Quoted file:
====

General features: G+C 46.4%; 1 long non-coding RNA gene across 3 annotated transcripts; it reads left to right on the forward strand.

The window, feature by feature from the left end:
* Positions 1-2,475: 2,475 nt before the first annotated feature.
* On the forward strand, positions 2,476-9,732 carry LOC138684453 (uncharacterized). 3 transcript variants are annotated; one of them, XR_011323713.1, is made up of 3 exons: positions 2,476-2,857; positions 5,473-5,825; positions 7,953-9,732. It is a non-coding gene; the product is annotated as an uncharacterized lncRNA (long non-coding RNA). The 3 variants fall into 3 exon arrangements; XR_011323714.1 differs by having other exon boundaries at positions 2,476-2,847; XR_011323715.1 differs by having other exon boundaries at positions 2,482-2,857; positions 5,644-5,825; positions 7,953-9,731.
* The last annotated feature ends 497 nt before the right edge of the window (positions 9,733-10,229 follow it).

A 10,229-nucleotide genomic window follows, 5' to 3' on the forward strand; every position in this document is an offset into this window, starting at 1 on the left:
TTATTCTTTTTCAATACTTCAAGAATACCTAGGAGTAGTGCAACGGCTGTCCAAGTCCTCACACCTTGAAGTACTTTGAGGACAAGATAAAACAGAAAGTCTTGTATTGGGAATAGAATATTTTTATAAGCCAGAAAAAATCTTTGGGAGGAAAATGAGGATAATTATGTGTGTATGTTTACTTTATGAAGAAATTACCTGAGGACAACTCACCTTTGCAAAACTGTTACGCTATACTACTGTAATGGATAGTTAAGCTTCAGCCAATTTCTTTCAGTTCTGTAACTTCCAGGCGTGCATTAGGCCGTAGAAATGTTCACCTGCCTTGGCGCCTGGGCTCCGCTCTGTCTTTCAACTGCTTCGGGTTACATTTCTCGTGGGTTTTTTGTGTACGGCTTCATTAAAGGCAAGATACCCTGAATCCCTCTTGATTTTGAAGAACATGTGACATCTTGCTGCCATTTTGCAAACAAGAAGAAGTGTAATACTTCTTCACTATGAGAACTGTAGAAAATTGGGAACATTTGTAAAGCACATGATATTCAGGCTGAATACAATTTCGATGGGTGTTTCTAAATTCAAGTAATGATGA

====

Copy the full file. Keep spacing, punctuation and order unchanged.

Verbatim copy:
General features: G+C 46.4%; 1 long non-coding RNA gene across 3 annotated transcripts; it reads left to right on the forward strand.

The window, feature by feature from the left end:
* Positions 1-2,475: 2,475 nt before the first annotated feature.
* On the forward strand, positions 2,476-9,732 carry LOC138684453 (uncharacterized). 3 transcript variants are annotated; one of them, XR_011323713.1, is made up of 3 exons: positions 2,476-2,857; positions 5,473-5,825; positions 7,953-9,732. It is a non-coding gene; the product is annotated as an uncharacterized lncRNA (long non-coding RNA). The 3 variants fall into 3 exon arrangements; XR_011323714.1 differs by having other exon boundaries at positions 2,476-2,847; XR_011323715.1 differs by having other exon boundaries at positions 2,482-2,857; positions 5,644-5,825; positions 7,953-9,731.
* The last annotated feature ends 497 nt before the right edge of the window (positions 9,733-10,229 follow it).

A 10,229-nucleotide genomic window follows, 5' to 3' on the forward strand; every position in this document is an offset into this window, starting at 1 on the left:
TTATTCTTTTTCAATACTTCAAGAATACCTAGGAGTAGTGCAACGGCTGTCCAAGTCCTCACACCTTGAAGTACTTTGAGGACAAGATAAAACAGAAAGTCTTGTATTGGGAATAGAATATTTTTATAAGCCAGAAAAAATCTTTGGGAGGAAAATGAGGATAATTATGTGTGTATGTTTACTTTATGAAGAAATTACCTGAGGACAACTCACCTTTGCAAAACTGTTACGCTATACTACTGTAATGGATAGTTAAGCTTCAGCCAATTTCTTTCAGTTCTGTAACTTCCAGGCGTGCATTAGGCCGTAGAAATGTTCACCTGCCTTGGCGCCTGGGCTCCGCTCTGTCTTTCAACTGCTTCGGGTTACATTTCTCGTGGGTTTTTTGTGTACGGCTTCATTAAAGGCAAGATACCCTGAATCCCTCTTGATTTTGAAGAACATGTGACATCTTGCTGCCATTTTGCAAACAAGAAGAAGTGTAATACTTCTTCACTATGAGAACTGTAGAAAATTGGGAACATTTGTAAAGCACATGATATTCAGGCTGAATACAATTTCGATGGGTGTTTCTAAATTCAAGTAATGATGA